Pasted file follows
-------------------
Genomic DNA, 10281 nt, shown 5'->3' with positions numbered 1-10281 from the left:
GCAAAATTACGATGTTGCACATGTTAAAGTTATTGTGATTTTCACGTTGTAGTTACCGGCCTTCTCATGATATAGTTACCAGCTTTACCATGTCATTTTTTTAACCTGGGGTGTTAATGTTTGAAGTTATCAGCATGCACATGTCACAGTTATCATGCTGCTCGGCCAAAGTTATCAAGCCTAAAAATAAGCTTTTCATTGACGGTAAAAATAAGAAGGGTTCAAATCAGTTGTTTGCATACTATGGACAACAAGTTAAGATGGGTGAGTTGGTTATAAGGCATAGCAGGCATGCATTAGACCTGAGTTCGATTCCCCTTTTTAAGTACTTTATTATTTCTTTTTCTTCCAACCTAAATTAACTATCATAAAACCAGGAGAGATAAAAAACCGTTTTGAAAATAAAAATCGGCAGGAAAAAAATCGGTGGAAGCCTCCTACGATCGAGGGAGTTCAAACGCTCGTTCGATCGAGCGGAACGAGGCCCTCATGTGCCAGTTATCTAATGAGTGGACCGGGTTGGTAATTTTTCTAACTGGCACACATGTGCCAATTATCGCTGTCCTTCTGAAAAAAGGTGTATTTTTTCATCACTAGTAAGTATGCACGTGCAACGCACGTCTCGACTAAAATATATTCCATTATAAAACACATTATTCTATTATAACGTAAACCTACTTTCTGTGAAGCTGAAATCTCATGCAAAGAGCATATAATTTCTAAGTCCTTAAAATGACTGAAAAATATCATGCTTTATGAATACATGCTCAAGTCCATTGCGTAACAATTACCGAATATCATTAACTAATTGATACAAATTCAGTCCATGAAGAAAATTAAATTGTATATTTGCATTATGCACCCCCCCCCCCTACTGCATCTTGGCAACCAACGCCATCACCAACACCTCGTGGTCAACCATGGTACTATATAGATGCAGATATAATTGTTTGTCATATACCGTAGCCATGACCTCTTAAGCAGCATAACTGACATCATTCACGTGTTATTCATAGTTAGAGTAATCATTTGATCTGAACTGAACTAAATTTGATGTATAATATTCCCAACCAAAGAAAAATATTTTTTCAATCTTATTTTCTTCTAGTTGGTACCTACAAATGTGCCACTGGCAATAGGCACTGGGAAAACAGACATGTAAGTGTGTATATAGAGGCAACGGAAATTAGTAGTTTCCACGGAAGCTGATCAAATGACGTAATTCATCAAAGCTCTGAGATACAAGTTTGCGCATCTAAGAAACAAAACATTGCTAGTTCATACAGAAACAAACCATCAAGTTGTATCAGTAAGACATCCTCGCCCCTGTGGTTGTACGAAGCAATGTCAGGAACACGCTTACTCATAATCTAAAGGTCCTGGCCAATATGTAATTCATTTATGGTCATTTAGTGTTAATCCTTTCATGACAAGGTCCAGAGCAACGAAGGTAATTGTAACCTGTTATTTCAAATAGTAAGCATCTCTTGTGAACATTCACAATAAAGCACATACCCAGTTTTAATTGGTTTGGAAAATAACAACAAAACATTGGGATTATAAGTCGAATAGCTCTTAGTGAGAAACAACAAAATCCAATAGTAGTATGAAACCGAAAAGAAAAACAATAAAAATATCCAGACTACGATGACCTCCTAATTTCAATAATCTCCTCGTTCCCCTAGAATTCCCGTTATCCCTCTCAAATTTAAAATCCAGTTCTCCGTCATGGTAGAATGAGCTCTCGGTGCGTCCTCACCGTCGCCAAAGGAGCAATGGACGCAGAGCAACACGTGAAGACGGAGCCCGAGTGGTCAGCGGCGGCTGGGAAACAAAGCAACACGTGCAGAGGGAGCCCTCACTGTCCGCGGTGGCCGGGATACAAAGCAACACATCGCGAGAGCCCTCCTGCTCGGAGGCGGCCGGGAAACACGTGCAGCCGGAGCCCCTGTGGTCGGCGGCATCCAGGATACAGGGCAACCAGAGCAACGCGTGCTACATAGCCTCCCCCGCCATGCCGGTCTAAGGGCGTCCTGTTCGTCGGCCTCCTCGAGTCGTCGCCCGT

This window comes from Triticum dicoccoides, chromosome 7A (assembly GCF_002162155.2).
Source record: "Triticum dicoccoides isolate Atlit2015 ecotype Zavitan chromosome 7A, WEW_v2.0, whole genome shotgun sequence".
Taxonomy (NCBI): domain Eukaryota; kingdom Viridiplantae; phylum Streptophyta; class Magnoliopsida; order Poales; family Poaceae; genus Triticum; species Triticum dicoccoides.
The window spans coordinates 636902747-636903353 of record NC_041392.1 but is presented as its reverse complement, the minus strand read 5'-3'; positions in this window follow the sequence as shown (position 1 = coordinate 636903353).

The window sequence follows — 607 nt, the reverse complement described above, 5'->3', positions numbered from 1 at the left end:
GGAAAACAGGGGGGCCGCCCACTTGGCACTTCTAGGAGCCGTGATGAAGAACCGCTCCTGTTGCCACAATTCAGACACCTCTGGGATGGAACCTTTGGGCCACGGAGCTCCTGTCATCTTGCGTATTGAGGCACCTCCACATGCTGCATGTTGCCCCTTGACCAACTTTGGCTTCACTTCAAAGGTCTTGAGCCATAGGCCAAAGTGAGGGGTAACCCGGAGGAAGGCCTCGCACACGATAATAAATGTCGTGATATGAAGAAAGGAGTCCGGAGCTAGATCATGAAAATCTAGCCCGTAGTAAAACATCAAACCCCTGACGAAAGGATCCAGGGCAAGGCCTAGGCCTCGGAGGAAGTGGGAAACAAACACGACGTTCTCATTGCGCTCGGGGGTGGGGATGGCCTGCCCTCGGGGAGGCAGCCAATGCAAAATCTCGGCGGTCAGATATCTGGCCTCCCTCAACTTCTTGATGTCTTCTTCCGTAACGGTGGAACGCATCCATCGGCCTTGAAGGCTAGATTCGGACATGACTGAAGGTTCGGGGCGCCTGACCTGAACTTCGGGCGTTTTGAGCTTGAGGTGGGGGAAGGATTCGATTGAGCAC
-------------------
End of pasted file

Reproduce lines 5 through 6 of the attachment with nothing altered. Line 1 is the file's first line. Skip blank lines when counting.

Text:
Taxonomy (NCBI): domain Eukaryota; kingdom Viridiplantae; phylum Streptophyta; class Magnoliopsida; order Poales; family Poaceae; genus Triticum; species Triticum dicoccoides.
The window spans coordinates 636902747-636903353 of record NC_041392.1 but is presented as its reverse complement, the minus strand read 5'-3'; positions in this window follow the sequence as shown (position 1 = coordinate 636903353).